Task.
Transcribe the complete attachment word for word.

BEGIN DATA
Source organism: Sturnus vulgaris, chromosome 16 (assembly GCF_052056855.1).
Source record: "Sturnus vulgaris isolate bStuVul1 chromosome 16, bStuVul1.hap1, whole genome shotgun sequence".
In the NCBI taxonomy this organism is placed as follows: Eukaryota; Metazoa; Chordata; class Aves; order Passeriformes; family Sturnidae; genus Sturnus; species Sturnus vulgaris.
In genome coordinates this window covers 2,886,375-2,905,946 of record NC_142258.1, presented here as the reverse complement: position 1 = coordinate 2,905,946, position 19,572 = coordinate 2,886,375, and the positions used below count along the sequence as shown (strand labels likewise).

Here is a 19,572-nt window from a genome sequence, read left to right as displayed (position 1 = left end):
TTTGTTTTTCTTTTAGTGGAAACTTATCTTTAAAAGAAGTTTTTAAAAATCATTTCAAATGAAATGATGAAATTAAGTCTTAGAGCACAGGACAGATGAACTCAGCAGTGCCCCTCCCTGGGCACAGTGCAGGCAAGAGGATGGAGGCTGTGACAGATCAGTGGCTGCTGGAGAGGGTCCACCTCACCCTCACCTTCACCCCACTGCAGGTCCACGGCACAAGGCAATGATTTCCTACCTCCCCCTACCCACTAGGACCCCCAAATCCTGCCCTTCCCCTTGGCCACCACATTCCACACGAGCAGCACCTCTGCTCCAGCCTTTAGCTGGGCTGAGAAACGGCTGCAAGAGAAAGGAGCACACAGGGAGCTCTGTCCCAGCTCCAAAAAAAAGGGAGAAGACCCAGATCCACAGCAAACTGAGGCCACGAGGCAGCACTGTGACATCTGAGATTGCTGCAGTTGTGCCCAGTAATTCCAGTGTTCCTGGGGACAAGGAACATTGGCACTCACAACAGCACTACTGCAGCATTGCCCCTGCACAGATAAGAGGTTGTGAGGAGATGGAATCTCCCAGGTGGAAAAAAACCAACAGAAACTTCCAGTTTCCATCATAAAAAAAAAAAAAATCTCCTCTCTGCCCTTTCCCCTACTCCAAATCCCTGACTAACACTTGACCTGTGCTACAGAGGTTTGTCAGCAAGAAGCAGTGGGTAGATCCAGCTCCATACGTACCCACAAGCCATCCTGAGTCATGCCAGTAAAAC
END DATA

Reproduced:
Source organism: Sturnus vulgaris, chromosome 16 (assembly GCF_052056855.1).
Source record: "Sturnus vulgaris isolate bStuVul1 chromosome 16, bStuVul1.hap1, whole genome shotgun sequence".
In the NCBI taxonomy this organism is placed as follows: Eukaryota; Metazoa; Chordata; class Aves; order Passeriformes; family Sturnidae; genus Sturnus; species Sturnus vulgaris.
In genome coordinates this window covers 2,886,375-2,905,946 of record NC_142258.1, presented here as the reverse complement: position 1 = coordinate 2,905,946, position 19,572 = coordinate 2,886,375, and the positions used below count along the sequence as shown (strand labels likewise).

Here is a 19,572-nt window from a genome sequence, read left to right as displayed (position 1 = left end):
TTTGTTTTTCTTTTAGTGGAAACTTATCTTTAAAAGAAGTTTTTAAAAATCATTTCAAATGAAATGATGAAATTAAGTCTTAGAGCACAGGACAGATGAACTCAGCAGTGCCCCTCCCTGGGCACAGTGCAGGCAAGAGGATGGAGGCTGTGACAGATCAGTGGCTGCTGGAGAGGGTCCACCTCACCCTCACCTTCACCCCACTGCAGGTCCACGGCACAAGGCAATGATTTCCTACCTCCCCCTACCCACTAGGACCCCCAAATCCTGCCCTTCCCCTTGGCCACCACATTCCACACGAGCAGCACCTCTGCTCCAGCCTTTAGCTGGGCTGAGAAACGGCTGCAAGAGAAAGGAGCACACAGGGAGCTCTGTCCCAGCTCCAAAAAAAAGGGAGAAGACCCAGATCCACAGCAAACTGAGGCCACGAGGCAGCACTGTGACATCTGAGATTGCTGCAGTTGTGCCCAGTAATTCCAGTGTTCCTGGGGACAAGGAACATTGGCACTCACAACAGCACTACTGCAGCATTGCCCCTGCACAGATAAGAGGTTGTGAGGAGATGGAATCTCCCAGGTGGAAAAAAACCAACAGAAACTTCCAGTTTCCATCATAAAAAAAAAAAAAATCTCCTCTCTGCCCTTTCCCCTACTCCAAATCCCTGACTAACACTTGACCTGTGCTACAGAGGTTTGTCAGCAAGAAGCAGTGGGTAGATCCAGCTCCATACGTACCCACAAGCCATCCTGAGTCATGCCAGTAAAAC